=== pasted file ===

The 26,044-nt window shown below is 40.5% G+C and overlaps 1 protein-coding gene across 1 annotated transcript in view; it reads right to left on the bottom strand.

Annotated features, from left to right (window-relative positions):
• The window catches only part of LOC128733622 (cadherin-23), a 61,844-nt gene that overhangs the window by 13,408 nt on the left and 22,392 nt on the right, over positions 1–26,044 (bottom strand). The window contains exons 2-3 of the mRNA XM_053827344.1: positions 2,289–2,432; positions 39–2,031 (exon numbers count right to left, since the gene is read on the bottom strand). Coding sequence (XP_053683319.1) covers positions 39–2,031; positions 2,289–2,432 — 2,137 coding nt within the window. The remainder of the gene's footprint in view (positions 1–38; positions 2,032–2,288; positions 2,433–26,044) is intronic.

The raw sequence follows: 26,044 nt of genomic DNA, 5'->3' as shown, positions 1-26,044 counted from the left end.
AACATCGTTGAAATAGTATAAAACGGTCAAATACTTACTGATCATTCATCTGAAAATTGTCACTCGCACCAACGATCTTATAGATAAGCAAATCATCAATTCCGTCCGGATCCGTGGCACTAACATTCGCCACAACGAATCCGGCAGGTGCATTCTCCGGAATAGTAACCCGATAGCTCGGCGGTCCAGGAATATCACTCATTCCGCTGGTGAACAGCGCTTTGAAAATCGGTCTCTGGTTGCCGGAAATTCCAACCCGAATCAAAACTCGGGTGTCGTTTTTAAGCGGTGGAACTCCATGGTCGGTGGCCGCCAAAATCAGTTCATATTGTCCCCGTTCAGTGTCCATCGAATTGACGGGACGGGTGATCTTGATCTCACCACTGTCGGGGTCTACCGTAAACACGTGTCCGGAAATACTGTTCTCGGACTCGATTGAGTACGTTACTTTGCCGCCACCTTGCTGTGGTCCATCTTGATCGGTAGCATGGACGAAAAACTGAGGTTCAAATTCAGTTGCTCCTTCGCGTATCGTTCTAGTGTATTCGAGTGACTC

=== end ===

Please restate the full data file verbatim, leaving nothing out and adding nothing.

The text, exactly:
The 26,044-nt window shown below is 40.5% G+C and overlaps 1 protein-coding gene across 1 annotated transcript in view; it reads right to left on the bottom strand.

Annotated features, from left to right (window-relative positions):
• The window catches only part of LOC128733622 (cadherin-23), a 61,844-nt gene that overhangs the window by 13,408 nt on the left and 22,392 nt on the right, over positions 1–26,044 (bottom strand). The window contains exons 2-3 of the mRNA XM_053827344.1: positions 2,289–2,432; positions 39–2,031 (exon numbers count right to left, since the gene is read on the bottom strand). Coding sequence (XP_053683319.1) covers positions 39–2,031; positions 2,289–2,432 — 2,137 coding nt within the window. The remainder of the gene's footprint in view (positions 1–38; positions 2,032–2,288; positions 2,433–26,044) is intronic.

The raw sequence follows: 26,044 nt of genomic DNA, 5'->3' as shown, positions 1-26,044 counted from the left end.
AACATCGTTGAAATAGTATAAAACGGTCAAATACTTACTGATCATTCATCTGAAAATTGTCACTCGCACCAACGATCTTATAGATAAGCAAATCATCAATTCCGTCCGGATCCGTGGCACTAACATTCGCCACAACGAATCCGGCAGGTGCATTCTCCGGAATAGTAACCCGATAGCTCGGCGGTCCAGGAATATCACTCATTCCGCTGGTGAACAGCGCTTTGAAAATCGGTCTCTGGTTGCCGGAAATTCCAACCCGAATCAAAACTCGGGTGTCGTTTTTAAGCGGTGGAACTCCATGGTCGGTGGCCGCCAAAATCAGTTCATATTGTCCCCGTTCAGTGTCCATCGAATTGACGGGACGGGTGATCTTGATCTCACCACTGTCGGGGTCTACCGTAAACACGTGTCCGGAAATACTGTTCTCGGACTCGATTGAGTACGTTACTTTGCCGCCACCTTGCTGTGGTCCATCTTGATCGGTAGCATGGACGAAAAACTGAGGTTCAAATTCAGTTGCTCCTTCGCGTATCGTTCTAGTGTATTCGAGTGACTC